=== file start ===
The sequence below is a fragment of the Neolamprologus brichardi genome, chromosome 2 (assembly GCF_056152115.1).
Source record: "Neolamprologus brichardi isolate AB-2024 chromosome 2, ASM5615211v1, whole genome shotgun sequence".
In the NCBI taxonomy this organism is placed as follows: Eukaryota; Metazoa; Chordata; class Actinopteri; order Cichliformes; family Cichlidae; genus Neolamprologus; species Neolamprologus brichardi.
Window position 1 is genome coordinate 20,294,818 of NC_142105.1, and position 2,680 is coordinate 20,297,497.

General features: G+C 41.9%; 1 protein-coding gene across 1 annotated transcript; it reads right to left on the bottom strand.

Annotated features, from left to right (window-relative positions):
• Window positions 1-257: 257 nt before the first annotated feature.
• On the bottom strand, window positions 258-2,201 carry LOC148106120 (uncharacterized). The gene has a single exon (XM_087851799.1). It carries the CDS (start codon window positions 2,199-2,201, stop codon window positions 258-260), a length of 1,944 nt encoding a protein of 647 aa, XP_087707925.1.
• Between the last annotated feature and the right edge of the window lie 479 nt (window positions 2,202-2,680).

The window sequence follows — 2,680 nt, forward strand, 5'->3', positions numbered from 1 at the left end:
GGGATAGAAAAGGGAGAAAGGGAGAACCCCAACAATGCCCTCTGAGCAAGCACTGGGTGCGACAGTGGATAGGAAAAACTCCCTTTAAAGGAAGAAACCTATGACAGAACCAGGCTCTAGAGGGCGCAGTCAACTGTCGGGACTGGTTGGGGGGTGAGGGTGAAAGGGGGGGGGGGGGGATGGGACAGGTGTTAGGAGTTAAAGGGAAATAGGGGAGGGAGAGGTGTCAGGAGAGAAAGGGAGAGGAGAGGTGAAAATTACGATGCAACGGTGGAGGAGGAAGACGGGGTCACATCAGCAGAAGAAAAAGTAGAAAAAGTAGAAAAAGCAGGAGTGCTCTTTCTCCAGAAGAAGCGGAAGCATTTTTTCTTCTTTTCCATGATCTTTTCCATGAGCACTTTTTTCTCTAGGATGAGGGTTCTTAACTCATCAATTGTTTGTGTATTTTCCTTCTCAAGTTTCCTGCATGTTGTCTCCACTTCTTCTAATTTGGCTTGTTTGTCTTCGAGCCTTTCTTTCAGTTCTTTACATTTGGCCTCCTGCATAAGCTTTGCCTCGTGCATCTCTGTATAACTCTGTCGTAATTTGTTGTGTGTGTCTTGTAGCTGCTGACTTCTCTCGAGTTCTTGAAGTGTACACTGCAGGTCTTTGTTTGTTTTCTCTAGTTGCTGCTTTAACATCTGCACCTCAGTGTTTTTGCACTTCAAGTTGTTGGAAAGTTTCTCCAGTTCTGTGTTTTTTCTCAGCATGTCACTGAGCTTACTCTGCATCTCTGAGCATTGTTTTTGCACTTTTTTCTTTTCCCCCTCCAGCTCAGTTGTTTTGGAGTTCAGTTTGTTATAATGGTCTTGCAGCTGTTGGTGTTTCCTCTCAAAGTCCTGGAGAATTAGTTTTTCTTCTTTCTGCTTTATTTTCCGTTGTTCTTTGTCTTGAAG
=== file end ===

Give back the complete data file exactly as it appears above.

The sequence below is a fragment of the Neolamprologus brichardi genome, chromosome 2 (assembly GCF_056152115.1).
Source record: "Neolamprologus brichardi isolate AB-2024 chromosome 2, ASM5615211v1, whole genome shotgun sequence".
In the NCBI taxonomy this organism is placed as follows: Eukaryota; Metazoa; Chordata; class Actinopteri; order Cichliformes; family Cichlidae; genus Neolamprologus; species Neolamprologus brichardi.
Window position 1 is genome coordinate 20,294,818 of NC_142105.1, and position 2,680 is coordinate 20,297,497.

General features: G+C 41.9%; 1 protein-coding gene across 1 annotated transcript; it reads right to left on the bottom strand.

Annotated features, from left to right (window-relative positions):
• Window positions 1-257: 257 nt before the first annotated feature.
• On the bottom strand, window positions 258-2,201 carry LOC148106120 (uncharacterized). The gene has a single exon (XM_087851799.1). It carries the CDS (start codon window positions 2,199-2,201, stop codon window positions 258-260), a length of 1,944 nt encoding a protein of 647 aa, XP_087707925.1.
• Between the last annotated feature and the right edge of the window lie 479 nt (window positions 2,202-2,680).

The window sequence follows — 2,680 nt, forward strand, 5'->3', positions numbered from 1 at the left end:
GGGATAGAAAAGGGAGAAAGGGAGAACCCCAACAATGCCCTCTGAGCAAGCACTGGGTGCGACAGTGGATAGGAAAAACTCCCTTTAAAGGAAGAAACCTATGACAGAACCAGGCTCTAGAGGGCGCAGTCAACTGTCGGGACTGGTTGGGGGGTGAGGGTGAAAGGGGGGGGGGGGGGATGGGACAGGTGTTAGGAGTTAAAGGGAAATAGGGGAGGGAGAGGTGTCAGGAGAGAAAGGGAGAGGAGAGGTGAAAATTACGATGCAACGGTGGAGGAGGAAGACGGGGTCACATCAGCAGAAGAAAAAGTAGAAAAAGTAGAAAAAGCAGGAGTGCTCTTTCTCCAGAAGAAGCGGAAGCATTTTTTCTTCTTTTCCATGATCTTTTCCATGAGCACTTTTTTCTCTAGGATGAGGGTTCTTAACTCATCAATTGTTTGTGTATTTTCCTTCTCAAGTTTCCTGCATGTTGTCTCCACTTCTTCTAATTTGGCTTGTTTGTCTTCGAGCCTTTCTTTCAGTTCTTTACATTTGGCCTCCTGCATAAGCTTTGCCTCGTGCATCTCTGTATAACTCTGTCGTAATTTGTTGTGTGTGTCTTGTAGCTGCTGACTTCTCTCGAGTTCTTGAAGTGTACACTGCAGGTCTTTGTTTGTTTTCTCTAGTTGCTGCTTTAACATCTGCACCTCAGTGTTTTTGCACTTCAAGTTGTTGGAAAGTTTCTCCAGTTCTGTGTTTTTTCTCAGCATGTCACTGAGCTTACTCTGCATCTCTGAGCATTGTTTTTGCACTTTTTTCTTTTCCCCCTCCAGCTCAGTTGTTTTGGAGTTCAGTTTGTTATAATGGTCTTGCAGCTGTTGGTGTTTCCTCTCAAAGTCCTGGAGAATTAGTTTTTCTTCTTTCTGCTTTATTTTCCGTTGTTCTTTGTCTTGAAG